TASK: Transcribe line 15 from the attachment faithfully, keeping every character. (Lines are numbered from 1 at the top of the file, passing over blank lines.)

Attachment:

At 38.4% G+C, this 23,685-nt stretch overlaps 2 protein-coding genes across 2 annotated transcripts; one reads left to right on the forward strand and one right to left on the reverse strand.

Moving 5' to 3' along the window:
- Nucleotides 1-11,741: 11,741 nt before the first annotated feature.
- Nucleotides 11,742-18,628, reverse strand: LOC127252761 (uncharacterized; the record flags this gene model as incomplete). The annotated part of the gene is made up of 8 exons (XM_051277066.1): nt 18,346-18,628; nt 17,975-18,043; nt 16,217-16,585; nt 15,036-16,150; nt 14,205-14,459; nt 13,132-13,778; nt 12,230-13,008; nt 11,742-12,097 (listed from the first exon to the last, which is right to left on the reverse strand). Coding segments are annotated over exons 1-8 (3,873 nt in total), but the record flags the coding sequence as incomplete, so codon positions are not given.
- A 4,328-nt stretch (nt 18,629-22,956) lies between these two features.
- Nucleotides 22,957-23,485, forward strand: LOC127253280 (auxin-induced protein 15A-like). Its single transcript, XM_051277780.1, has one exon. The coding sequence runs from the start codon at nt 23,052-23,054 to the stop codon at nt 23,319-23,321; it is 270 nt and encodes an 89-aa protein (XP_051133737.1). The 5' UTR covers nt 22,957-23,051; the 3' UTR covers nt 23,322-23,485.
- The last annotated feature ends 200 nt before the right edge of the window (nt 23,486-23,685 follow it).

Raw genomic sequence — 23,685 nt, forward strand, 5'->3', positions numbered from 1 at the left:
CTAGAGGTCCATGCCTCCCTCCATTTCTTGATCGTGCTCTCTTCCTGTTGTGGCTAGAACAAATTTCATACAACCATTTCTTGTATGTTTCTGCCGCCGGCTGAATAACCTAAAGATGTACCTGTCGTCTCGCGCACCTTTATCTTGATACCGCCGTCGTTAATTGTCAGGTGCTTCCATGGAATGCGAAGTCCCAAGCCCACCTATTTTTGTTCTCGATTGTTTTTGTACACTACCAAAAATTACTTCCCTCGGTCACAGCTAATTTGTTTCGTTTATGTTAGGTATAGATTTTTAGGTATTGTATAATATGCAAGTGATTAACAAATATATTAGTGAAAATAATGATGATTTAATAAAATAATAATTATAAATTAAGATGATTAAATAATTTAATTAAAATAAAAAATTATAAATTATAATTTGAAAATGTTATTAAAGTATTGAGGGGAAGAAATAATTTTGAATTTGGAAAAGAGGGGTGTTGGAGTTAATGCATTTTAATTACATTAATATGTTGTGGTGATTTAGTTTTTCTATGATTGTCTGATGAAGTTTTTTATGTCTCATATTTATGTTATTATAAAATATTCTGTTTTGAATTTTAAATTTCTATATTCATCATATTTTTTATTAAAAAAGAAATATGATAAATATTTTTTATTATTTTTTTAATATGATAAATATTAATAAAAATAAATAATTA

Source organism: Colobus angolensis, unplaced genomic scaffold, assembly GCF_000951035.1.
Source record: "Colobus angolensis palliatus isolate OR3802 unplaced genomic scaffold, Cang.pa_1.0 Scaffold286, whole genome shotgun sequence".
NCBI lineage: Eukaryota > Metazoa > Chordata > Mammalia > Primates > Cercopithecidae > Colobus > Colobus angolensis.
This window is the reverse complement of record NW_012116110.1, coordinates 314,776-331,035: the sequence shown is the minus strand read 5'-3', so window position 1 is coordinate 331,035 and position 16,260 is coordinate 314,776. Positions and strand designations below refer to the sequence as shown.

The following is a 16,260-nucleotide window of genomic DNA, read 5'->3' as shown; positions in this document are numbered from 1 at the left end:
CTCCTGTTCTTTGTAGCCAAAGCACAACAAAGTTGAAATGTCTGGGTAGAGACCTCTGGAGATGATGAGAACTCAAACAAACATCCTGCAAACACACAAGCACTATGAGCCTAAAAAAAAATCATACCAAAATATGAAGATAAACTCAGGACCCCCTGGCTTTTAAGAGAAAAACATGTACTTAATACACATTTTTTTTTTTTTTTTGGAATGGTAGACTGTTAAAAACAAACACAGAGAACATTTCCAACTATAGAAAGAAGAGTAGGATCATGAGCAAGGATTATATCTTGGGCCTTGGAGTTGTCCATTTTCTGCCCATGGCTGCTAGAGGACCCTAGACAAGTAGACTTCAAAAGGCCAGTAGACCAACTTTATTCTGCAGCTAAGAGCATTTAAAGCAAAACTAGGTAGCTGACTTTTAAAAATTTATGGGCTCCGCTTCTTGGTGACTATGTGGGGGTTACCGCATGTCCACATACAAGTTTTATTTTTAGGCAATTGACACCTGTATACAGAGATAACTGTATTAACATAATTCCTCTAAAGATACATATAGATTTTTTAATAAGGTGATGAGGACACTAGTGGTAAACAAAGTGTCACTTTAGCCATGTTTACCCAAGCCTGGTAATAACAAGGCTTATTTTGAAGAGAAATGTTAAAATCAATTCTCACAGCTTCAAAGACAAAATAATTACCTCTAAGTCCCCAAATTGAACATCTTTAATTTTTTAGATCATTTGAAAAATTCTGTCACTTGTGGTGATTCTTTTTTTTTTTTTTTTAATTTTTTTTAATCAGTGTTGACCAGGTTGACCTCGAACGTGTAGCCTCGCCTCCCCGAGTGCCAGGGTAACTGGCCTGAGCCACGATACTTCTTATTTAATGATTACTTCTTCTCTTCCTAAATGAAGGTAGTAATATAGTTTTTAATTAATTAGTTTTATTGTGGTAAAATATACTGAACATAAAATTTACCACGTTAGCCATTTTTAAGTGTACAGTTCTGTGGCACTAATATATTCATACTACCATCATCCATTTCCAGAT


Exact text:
CTCCTGTTCTTTGTAGCCAAAGCACAACAAAGTTGAAATGTCTGGGTAGAGACCTCTGGAGATGATGAGAACTCAAACAAACATCCTGCAAACACACAAGCACTATGAGCCTAAAAAAAAATCATACCAAAATATGAAGATAAACTCAGGACCCCCTGGCTTTTAAGAGAAAAACATGTACTTAATACACATTTTTTTTTTTTTTTTGGAATGGTAGACTGTTAAAAACAAACACAGAGAACATTTCCAACTATAGAAAGAAGAGTAGGATCATGAGCAAGGATTATATCTTGGGCCTTGGAGTTGTCCATTTTCTGCCCATGGCTGCTAGAGGACCCTAGACAAGTAGACTTCAAAAGGCCAGTAGACCAACTTTATTCTGCAGCTAAGAGCATTTAAAGCAAAACTAGGTAGCTGACTTTTAAAAATTTATGGGCTCCGCTTCTTGGTGACTATGTGGGGGTTACCGCATGTCCACATACAAGTTTTATTTTTAGGCAATTGACACCTGTATACAGAGATAACTGTATTAACATAATTCCTCTAAAGATACATATAGATTTTTTAATAAGGTGATGAGGACACTAGTGGTAAACAAAGTGTCACTTTAGCCATGTTTACCCAAGCCTGGTAATAACAAGGCTTATTTTGAAGAGAAATGTTAAAATCAATTCTCACAGCTTCAAAGACAAAATAATTACCTCTAAGTCCCCAAATTGAACATCTTTAATTTTTTAGATCATTTGAAAAATTCTGTCACTTGTGGTGATTCTTTTTTTTTTTTTTTTAATTTTTTTTAATCAGTGTTGACCAGGTTGACCTCGAACGTGTAGCCTCGCCTCCCCGAGTGCCAGGGTAACTGGCCTGAGCCACGATACTTCTTATTTAATGATTACTTCTTCTCTTCCTAAATGAAGGTAGTAATATAGTTTTTAATTAATTAGTTTTATTGTGGTAAAATATACTGAACATAAAATTTACCACGTTAGCCATTTTTAAGTGTACAGTTCTGTGGCACTAATATATTCATACTACCATCATCCATTTCCAGAT